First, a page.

It’s hard to know how to start.
EO died last week after choking on a piece of meat at a restaurant. C and I were with him and my mom, just visiting as we were heading to Highlands Sky and a weekend in the mountains. His airway was cut off long enough to cause severe brain damage, and he never woke up after losing consciousness in the restaurant while I and others tried to clear his windpipe. He passed away peacefully on Friday, June 15, at about 1 o'clock in the afternoon.
Q and I visited in May; he was in good shape, I thought, as I thought this visit. He was moving reasonably well, he was lucid and funny. “I’m still here,” he’d say, with only a touch of sarcasm, or resignation. It became his most recent and perhaps last EOism.
At dinner that night, we talked about the traveling my parents have done. They have visited 30 countries in the past 25 or so years, and to a whole pile of WVU and Marshall ball games. I asked if they missed it. “We have been everywhere we want to go,” EO said. “We’re content with the traveling we’ve done.” That contentment shined through all EO said that night. EO died doing what he loved: having dinner with his family. That the final meal was an 18-ounce steak cooked bloody rare was poetry.
EO's death was at least partly brought on by one of the most insidious symptoms of Parkinson's disease. Dysphagia, a weakening of the swallowing muscles, comes toward the end of the lives of Parkinson’s patients. The difficulty swallowing is compounded by a weak epiglottis, my mother told me, which increases the possibility of just about anything swallowed going into the lungs. It also weakens the ability to cough. Dysphagia is at the root of aspiration pneumonia, the number one cause of death among Parkinson’s patients. EO had double pneumonia after his heart attack this spring, and came through that episode pretty well. But we knew from the diagnosis that this was not a battle EO would win.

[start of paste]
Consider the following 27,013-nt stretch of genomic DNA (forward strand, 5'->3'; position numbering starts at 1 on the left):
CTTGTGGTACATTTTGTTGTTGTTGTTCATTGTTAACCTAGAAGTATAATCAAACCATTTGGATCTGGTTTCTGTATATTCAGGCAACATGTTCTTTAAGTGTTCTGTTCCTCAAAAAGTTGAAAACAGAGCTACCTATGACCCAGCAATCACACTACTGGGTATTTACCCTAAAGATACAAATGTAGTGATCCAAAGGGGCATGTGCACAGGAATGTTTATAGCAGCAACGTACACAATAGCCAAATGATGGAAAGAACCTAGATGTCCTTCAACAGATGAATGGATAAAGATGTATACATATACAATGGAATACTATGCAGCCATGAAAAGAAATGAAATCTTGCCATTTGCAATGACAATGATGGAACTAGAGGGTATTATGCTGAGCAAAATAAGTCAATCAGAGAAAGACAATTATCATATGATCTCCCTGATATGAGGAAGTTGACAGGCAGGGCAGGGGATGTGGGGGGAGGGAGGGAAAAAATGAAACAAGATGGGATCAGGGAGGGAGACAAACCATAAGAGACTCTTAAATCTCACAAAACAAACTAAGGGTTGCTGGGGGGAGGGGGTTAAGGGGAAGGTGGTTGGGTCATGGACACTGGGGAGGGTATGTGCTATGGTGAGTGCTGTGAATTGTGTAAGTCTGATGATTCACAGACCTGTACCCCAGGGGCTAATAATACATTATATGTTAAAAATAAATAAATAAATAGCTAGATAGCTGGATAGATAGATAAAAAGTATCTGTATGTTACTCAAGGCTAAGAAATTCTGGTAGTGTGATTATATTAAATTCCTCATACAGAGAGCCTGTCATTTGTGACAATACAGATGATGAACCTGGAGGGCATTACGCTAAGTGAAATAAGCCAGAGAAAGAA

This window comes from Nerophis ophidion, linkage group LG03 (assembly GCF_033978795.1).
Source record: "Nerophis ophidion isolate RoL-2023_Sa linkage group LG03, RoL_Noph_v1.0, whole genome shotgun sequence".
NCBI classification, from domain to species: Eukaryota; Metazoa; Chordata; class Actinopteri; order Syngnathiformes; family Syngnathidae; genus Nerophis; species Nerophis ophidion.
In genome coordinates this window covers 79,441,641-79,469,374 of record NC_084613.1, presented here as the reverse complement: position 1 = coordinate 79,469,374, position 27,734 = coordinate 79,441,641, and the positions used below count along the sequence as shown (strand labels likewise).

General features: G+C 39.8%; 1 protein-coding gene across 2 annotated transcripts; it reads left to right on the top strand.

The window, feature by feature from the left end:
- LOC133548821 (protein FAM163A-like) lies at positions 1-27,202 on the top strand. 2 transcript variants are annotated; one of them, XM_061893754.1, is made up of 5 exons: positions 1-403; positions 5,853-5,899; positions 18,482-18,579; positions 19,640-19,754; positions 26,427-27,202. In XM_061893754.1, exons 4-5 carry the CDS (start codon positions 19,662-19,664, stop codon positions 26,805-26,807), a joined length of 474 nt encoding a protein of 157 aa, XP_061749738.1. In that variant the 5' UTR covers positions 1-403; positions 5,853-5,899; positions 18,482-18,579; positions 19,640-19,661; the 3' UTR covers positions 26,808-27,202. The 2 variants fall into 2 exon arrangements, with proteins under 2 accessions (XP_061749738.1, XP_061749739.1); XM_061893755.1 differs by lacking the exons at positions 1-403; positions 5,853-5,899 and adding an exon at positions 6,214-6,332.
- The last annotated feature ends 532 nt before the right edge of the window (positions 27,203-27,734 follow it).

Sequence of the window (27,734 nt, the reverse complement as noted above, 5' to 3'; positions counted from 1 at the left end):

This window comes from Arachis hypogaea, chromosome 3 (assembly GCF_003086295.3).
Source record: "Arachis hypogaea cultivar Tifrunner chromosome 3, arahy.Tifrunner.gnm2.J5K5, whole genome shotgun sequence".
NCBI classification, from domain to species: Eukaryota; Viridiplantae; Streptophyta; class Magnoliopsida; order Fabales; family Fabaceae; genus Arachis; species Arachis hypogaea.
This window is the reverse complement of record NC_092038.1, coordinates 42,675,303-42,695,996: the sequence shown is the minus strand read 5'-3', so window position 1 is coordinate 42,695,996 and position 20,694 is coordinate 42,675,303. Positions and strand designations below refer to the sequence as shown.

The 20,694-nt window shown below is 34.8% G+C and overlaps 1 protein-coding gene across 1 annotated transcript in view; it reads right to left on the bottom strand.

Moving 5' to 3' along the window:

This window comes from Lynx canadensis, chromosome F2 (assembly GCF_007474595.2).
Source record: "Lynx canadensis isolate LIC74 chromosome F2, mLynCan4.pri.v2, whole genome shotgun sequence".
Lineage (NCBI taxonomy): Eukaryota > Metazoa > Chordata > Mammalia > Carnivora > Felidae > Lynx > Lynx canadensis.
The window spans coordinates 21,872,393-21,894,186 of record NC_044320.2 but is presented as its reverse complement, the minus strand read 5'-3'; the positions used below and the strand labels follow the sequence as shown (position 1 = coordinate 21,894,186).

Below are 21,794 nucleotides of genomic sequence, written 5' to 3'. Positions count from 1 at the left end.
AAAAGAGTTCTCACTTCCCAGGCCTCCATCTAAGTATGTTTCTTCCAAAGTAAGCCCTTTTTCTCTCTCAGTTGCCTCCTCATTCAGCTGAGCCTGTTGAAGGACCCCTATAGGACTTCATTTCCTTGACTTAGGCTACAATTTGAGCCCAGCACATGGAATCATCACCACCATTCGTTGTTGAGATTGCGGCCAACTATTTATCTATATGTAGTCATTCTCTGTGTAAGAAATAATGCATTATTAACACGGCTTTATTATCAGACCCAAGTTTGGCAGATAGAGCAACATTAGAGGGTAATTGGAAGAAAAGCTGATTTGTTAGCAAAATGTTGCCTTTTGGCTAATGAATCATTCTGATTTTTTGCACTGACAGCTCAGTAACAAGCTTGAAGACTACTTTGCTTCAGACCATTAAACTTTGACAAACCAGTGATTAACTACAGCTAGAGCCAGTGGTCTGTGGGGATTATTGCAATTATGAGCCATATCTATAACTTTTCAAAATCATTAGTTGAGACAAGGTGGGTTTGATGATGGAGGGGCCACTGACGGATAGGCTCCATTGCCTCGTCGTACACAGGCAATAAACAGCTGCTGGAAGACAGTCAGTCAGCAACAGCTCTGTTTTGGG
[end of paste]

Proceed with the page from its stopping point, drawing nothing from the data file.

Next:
EO was a human being, but he was a damn good one. He tried hard at everything, and strove for what was right with unwavering integrity. He used most of what he spent to provide experiences for his children and grandchildren and allowing my mother to work with those who had no money, he might say. He loved knowing people, and worked a room like you wouldn’t believe. He wore a name tag, for Pete’s sake. He was funny, and bright, and shared what he knew with profligacy. He did everything he could to improve the lot of others--the athletes he promoted, the employees of the bottling plant he managed, his beloved teachers and their retirement savings, and most of all his children and grandchildren.
Someone asked me if I would continue my training now. Of course my quest continues--EO would want it that way. My efforts will help discover better treatments for symptoms like dysphagia, and to find a cure for Parkinson’s. Your donations to Team Fox, which benefits the Michael J. Fox Foundation, will help fund those quests. We knew the research being done now would not help EO; it helps the next EO, and the next.